I believe in optimism. As I sit here pondering, thinking, and trying to understand everything that has happened, there are times when I can’t help but think that the situation could be worse. Steven was my first serious, real relationship. He was also one of many firsts. He is a bad boy by reputation, a punk some say. I believed that there was something more, and for the first three weeks, there was something that was inside that he showed only to me.
Then came a surprise. His words hit me like a car hitting a brick wall. They smashed me. “I don’t know how to say this, but we are both leaving for different colleges in the fall. I can’t handle a relationship right now.” When I received this text message, I felt numb all over, my limbs were shaky, and I felt like someone was punching me in the stomach, without withdrawing their fist. As upset as I was, I curled into the fetal position, drifting in and out of pure, devastated sobs, I listened to the advice my friend gave me. “He’s watching out for you, and you don’t even know it.” These simple words confused me worse than the mathematical lingo used in my trigonometry class. A few days later, a realization came, he was watching out for my heart. Although we weren’t leaving until August, he was trying to prevent my heart from hurting even more.
With this realization, came yet another, my heartbreak could have been much worse. The situation could always be worse. Steven could have died. He could have been in a terrible accident, and I would have regretted every bitter feeling I had against him. He could go to our school, and I would have to see him every day. I would have to pass him in the halls, and look on, biting my lip, trying not to rush up to him, and cry my eyes out. He could have found someone else, instead of me. He could have broke the promises to me, and found someone different. He could have disappeared into the sun, never looking back, never telling me where or why. As I feel the pain and anguish of my heartache, I realize there are so many, perhaps millions of other possibilities that could make the situation worse.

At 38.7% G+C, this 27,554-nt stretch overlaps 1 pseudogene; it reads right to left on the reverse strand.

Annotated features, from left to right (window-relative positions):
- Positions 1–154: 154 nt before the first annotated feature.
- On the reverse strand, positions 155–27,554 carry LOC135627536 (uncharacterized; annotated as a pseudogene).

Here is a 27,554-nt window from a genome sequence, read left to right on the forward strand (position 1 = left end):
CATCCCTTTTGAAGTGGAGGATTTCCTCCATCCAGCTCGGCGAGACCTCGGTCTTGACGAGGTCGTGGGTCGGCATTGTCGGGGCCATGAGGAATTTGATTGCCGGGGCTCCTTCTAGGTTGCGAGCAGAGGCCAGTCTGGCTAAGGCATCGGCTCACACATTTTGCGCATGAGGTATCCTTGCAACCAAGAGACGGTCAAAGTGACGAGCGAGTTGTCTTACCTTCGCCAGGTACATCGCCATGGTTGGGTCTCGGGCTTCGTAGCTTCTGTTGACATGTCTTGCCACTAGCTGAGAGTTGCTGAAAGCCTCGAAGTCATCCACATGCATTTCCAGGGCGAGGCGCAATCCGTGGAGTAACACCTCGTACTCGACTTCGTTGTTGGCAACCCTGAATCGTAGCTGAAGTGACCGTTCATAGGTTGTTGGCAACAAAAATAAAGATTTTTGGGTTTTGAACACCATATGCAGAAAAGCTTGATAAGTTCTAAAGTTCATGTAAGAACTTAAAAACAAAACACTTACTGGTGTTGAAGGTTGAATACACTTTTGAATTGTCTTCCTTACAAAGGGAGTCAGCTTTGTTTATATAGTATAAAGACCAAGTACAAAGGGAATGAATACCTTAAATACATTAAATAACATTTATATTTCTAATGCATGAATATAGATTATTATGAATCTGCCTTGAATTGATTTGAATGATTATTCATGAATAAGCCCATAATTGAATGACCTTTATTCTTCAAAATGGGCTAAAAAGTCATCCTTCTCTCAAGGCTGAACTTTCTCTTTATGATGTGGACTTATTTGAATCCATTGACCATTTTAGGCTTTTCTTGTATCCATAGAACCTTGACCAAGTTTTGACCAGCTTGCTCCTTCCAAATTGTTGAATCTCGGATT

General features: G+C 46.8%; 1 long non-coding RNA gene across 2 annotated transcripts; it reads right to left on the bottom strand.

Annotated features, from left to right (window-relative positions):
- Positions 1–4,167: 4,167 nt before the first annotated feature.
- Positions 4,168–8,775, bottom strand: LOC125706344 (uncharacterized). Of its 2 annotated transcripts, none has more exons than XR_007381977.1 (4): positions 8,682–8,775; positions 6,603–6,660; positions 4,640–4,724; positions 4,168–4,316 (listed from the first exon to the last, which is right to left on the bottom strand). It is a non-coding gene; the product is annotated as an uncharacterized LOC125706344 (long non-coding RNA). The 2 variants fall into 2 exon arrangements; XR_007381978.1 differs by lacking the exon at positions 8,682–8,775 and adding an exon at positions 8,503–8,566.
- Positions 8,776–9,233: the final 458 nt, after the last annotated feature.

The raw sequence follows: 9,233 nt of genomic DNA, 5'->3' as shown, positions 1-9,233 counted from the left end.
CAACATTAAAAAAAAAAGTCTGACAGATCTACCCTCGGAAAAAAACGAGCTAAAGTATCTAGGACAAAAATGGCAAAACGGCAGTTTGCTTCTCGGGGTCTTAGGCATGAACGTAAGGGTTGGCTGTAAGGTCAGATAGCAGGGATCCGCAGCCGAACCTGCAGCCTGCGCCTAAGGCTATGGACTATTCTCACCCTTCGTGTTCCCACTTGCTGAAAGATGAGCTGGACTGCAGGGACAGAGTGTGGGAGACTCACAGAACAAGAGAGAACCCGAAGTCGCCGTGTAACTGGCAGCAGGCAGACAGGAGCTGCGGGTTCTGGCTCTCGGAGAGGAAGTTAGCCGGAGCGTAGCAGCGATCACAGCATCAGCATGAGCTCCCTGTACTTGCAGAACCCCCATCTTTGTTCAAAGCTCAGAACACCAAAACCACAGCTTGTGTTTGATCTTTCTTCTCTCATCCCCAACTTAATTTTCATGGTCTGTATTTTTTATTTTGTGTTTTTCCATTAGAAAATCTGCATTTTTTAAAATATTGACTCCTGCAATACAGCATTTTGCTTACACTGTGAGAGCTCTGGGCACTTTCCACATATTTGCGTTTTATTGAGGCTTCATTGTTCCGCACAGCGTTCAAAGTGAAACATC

No matter how much life throws at you, no matter how much you want to break down, curl up and die, no matter how much you want to run away, and never let your problems follow you, the situation could always be worse. No matter how much life breaks you down, even if you feel like you are at the bottom, and you can’t see the light, there is always something worse. The glass is always half full, and the realization of this can turn the most horrible situation into one that that is just a little less horrible.
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